Every holiday period recently Americans are predicted to set a new record for how many miles they’ll travel over the long weekend, and this Independence Day weekend won’t be any different, according to AAA.
The auto club expects 44.2 million people will travel at least 50 miles from home, a 2.9% increase over last year’s record for the holiday. Most of that traveling will be done in some sort of car, minivan or sport-ute/crossover as it’s a four-day holiday for most Americans.
“Combined, strong employment, rising incomes and higher consumer confidence bode well for the travel industry, in particular this Independence Day weekend,” said Bill Sutherland, AAA senior vice president, Travel and Publishing.
The auto club defined the four-day July 4th travel period as Friday through the Tuesday holiday, compared with a Thursday-through-Monday stretch last year.
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“A historic 44.2 million Americans will travel to celebrate our nation’s freedom this year, adding to an already bustling summer travel season,” Sutherland added.
Low gas prices, which have been on a slow, but steady, decline for the past few months. Currently averaging $2.28 per gallon in the U.S., the low prices are an enticement for families to load up their vehicles and travel.
The nation’s top 10 markets with the cheapest gas this week include South Carolina ($1.97), Oklahoma ($1.99), Alabama ($2.03), Mississippi ($2.04), Tennessee ($2.05), Arkansas ($2.06), Missouri ($2.07), Virginia ($2.07), Louisiana ($2.10) and Kansas ($2.11).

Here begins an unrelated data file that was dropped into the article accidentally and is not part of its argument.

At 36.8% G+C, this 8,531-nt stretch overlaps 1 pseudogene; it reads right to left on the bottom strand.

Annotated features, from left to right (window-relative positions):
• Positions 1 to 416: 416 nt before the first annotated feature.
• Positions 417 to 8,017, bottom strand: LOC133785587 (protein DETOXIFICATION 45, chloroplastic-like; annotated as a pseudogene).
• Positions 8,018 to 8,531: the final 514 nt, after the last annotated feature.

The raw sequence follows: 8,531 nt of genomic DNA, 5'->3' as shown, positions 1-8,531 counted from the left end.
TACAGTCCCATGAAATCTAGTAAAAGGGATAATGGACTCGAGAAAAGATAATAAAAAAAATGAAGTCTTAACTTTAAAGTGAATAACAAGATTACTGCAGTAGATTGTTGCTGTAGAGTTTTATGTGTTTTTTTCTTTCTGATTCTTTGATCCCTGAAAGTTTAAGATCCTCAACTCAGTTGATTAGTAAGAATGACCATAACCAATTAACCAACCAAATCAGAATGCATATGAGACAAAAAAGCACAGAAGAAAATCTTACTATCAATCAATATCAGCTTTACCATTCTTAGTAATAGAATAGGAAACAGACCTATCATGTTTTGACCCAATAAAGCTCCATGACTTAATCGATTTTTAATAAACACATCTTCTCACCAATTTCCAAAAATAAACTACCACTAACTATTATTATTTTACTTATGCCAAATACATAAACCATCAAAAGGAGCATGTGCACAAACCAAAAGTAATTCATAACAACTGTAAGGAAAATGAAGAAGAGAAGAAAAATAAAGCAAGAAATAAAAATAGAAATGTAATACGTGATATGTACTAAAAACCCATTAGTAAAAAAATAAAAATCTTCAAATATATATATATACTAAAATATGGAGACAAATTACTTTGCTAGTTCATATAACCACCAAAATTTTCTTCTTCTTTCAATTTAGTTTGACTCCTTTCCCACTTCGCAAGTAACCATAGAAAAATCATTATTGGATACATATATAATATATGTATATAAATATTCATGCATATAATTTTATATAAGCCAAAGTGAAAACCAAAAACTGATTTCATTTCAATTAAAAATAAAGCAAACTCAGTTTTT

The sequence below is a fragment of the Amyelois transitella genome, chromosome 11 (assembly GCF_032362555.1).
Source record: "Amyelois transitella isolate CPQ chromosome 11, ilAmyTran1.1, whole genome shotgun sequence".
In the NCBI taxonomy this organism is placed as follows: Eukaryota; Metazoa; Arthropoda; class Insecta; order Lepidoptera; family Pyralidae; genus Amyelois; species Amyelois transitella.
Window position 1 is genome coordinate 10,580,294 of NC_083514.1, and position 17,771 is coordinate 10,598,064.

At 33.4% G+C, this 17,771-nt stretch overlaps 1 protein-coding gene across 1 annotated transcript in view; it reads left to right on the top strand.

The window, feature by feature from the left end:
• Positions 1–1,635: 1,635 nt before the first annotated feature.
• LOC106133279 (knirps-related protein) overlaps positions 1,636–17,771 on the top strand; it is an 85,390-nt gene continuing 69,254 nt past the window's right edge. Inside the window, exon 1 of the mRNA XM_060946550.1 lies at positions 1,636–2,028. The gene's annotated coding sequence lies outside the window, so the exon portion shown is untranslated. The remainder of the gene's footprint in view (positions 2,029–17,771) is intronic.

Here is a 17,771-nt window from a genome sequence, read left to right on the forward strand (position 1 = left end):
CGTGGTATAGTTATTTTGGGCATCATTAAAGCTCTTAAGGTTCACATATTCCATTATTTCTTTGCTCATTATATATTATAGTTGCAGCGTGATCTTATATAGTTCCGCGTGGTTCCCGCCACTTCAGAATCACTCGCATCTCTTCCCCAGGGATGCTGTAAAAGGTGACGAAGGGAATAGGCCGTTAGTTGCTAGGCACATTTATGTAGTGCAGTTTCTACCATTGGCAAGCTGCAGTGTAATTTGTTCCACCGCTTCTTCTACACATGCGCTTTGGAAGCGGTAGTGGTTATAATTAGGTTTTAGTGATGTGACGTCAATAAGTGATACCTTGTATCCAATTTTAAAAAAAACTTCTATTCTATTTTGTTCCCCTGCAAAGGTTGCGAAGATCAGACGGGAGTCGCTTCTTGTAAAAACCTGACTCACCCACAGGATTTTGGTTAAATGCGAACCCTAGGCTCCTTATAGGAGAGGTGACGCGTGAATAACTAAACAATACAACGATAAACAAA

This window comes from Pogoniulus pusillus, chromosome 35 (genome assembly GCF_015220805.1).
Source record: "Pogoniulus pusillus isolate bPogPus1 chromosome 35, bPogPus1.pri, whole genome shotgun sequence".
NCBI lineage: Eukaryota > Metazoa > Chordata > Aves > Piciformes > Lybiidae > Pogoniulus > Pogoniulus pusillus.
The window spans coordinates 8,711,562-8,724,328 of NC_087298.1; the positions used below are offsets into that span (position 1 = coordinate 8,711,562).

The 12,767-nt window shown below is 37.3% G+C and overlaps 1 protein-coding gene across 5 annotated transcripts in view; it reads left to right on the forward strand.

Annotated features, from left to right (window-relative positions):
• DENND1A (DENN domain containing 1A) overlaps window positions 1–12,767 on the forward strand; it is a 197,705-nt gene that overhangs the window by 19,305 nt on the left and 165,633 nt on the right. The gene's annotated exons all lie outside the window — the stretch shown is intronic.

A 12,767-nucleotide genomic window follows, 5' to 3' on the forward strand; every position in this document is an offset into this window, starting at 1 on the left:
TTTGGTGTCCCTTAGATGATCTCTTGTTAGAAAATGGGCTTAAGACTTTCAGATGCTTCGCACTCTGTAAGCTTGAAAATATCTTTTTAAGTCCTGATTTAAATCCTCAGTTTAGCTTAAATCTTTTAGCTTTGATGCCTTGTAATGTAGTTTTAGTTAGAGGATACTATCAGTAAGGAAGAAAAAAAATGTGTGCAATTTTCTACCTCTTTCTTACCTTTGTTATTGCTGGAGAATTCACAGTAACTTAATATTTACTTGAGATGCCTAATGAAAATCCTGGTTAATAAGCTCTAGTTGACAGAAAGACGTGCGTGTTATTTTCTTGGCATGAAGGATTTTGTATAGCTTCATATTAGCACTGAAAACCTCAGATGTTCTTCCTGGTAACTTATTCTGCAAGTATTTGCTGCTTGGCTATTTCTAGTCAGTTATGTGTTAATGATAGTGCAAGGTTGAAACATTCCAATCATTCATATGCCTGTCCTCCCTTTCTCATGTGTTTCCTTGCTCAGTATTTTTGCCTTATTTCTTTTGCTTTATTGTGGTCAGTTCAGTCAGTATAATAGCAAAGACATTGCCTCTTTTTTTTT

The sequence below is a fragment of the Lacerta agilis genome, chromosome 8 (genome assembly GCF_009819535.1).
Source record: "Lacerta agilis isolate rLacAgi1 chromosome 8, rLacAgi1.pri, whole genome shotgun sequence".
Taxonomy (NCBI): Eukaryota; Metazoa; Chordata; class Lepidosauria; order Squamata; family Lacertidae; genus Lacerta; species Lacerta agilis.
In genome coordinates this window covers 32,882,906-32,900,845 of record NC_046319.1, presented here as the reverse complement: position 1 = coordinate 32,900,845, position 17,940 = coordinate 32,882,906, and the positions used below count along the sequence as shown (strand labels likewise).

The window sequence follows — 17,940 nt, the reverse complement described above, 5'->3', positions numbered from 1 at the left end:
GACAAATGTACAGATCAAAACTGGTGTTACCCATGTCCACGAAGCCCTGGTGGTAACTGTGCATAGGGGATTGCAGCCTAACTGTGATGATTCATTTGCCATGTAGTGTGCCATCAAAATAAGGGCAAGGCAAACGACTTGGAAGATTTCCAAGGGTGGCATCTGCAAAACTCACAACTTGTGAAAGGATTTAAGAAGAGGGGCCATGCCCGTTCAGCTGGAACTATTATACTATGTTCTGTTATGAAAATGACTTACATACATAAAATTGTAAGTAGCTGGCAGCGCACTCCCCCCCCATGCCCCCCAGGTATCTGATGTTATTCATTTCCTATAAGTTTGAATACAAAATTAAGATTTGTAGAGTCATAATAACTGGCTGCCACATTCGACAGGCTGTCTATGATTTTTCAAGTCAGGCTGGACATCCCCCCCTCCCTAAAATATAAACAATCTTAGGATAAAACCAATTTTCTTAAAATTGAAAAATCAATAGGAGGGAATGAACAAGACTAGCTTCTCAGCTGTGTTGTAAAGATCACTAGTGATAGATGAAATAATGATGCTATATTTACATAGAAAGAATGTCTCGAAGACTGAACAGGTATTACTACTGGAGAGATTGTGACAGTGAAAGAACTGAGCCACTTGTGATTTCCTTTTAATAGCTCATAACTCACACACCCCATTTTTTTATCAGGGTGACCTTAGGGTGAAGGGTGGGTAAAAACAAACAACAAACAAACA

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However, airlines are expected to see increases in air travel too, AAA notes. In fact, air travel during the July 4th holiday has risen for each of the last eight years.
AAA forecasts that average airfares on the most popular domestic routes will be 10% lower and car rentals will be down 14% from last year’s holiday period, while hotel rooms will cost about the same.
Travel industry officials expect domestic demand to remain strong, even while they worry that proposed travel bans and the prohibition on laptops in the cabins of some U.S.-bound planes could hurt travel to the U.S. from abroad.
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AAA predicted that 37.5 million Americans will drive to their holiday getaway, a 2.9% increase, and more than 3.4 million will fly, a 4.6% jump. Additionally, 3.27 million travelers, an increase of 1.4% from 2016, will look to other modes of transportation, including cruises, trains and buses.